Letter 5

Dear Art,

After one week of not eating any chametz, yesterday I sunk my teeth into an incredibly delicious felafel.  Maoz, a great little felafel joint in the middle of Jerusalem on King George Street, was the scene of my dining pleasure.

A felafel at this place is not just a felafel with tahina but rather with an assortment of salads and sauces.  Yesterday I chose shredded cabbage, pickles and chips (french fries in the old world) to accompany the felafel balls, then on my one I stuffed in some spicy carrot salad and lots of tehina.  Also, being the lover of charif (spicy) food, I couldn’t resist one long hot green pepper.

The place does quite a business so the food is always fresh.  There’s a framed picture on the wall of the original owners, presumably the parents of the current owners.  There’s a short story under the picture which explains some of the history of the tiny restaurant which opened back in 1967.  For some reason, don’t ask me why, I have the feeling that the elderly couple in the picture is Iraqi.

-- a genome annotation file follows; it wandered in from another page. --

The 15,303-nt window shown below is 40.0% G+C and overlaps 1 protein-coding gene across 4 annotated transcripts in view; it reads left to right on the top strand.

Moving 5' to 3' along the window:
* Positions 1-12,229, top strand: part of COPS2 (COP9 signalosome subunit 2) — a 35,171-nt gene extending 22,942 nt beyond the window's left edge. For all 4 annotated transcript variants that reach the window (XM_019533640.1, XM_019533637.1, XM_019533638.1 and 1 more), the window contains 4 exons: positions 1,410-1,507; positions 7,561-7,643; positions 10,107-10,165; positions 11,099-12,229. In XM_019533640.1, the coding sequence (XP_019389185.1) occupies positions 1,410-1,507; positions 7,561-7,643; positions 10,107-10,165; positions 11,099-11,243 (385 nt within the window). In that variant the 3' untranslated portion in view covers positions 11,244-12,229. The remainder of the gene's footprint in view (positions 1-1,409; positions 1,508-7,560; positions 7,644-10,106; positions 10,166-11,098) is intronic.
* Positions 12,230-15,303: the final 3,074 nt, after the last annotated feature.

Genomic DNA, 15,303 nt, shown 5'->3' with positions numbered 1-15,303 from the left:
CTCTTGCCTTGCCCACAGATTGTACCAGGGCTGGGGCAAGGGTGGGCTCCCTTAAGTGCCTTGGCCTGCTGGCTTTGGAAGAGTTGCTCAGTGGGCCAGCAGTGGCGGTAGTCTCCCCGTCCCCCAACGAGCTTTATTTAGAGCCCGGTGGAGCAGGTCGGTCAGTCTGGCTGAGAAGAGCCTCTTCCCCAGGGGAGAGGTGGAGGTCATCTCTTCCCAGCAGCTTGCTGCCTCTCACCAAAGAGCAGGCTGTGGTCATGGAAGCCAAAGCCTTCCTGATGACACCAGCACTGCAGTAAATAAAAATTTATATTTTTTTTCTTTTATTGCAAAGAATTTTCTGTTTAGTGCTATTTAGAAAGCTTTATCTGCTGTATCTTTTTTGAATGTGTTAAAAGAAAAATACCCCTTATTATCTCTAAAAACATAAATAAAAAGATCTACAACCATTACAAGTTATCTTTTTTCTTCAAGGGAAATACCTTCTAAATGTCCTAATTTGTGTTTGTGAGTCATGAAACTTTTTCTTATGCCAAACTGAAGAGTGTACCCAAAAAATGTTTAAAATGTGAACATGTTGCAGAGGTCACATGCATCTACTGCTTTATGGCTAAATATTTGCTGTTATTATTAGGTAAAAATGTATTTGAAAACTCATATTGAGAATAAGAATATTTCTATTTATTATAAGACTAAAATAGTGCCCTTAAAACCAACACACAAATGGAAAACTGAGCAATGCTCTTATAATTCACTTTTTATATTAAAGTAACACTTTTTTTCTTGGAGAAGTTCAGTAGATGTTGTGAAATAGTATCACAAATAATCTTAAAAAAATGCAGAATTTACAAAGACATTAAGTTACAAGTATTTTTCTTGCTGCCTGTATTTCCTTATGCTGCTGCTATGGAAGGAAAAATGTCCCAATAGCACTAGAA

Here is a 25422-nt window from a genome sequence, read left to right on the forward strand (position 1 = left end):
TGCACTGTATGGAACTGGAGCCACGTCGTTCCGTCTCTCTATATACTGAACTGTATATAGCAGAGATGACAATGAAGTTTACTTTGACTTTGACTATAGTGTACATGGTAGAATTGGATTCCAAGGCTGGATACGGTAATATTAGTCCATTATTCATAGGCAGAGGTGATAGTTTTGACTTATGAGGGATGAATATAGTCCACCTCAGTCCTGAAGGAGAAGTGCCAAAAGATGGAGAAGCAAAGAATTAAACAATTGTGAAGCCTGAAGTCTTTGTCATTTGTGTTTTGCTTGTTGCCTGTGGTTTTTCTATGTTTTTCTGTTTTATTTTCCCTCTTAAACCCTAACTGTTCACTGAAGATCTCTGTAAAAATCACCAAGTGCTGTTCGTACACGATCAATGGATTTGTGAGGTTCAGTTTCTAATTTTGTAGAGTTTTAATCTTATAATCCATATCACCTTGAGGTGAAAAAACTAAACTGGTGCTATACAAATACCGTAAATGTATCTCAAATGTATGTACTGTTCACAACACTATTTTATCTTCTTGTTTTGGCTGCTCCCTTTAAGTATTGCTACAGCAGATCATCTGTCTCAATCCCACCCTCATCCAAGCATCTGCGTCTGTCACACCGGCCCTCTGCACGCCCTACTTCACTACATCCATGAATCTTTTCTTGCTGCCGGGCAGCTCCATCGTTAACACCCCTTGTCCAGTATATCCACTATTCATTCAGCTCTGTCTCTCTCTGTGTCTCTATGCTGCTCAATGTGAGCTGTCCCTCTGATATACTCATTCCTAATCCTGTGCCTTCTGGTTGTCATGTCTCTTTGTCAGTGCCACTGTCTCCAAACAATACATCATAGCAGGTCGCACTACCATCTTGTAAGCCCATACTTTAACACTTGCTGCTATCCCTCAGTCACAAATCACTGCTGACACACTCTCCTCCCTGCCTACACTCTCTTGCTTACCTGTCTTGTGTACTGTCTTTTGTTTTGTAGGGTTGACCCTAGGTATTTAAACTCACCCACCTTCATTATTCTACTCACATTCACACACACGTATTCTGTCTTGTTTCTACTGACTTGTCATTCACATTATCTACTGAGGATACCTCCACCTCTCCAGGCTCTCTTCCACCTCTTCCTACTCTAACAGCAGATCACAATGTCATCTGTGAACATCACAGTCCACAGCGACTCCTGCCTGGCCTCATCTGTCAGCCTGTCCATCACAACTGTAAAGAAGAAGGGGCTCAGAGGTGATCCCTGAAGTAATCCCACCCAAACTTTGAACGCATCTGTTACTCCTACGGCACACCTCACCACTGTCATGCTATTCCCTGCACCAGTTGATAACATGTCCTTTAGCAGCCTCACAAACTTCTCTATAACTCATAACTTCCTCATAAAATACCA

While eating my first chametz in a week, I was joined (or perhaps I joined?) by a tourist from Toronto.  I helped him with Hebrew in ordering his felafel so we just naturally started talking.  His name was Aaron and he appeared to be around 30.  This was his first trip to Israel and he was really enjoying the place (both Israel and the felafel at Maoz).  I utilized the opportunity to provide him with some real understanding of Israel in order to counterbalance the impressions he had received from CNN and the NY Times.   He seemed to be genuinely interested in what I was saying.

When I asked him what had been the most interesting part of his trip, he said visiting the Kotel (the Western Wall).  There he said he felt something special, something spiritual.  Usually this wouldn’t surprise me but in this case it was unique since Aaron was a Christian.

Having lunch in Jerusalem can really be a unique experience.

Your friend.

Yoel

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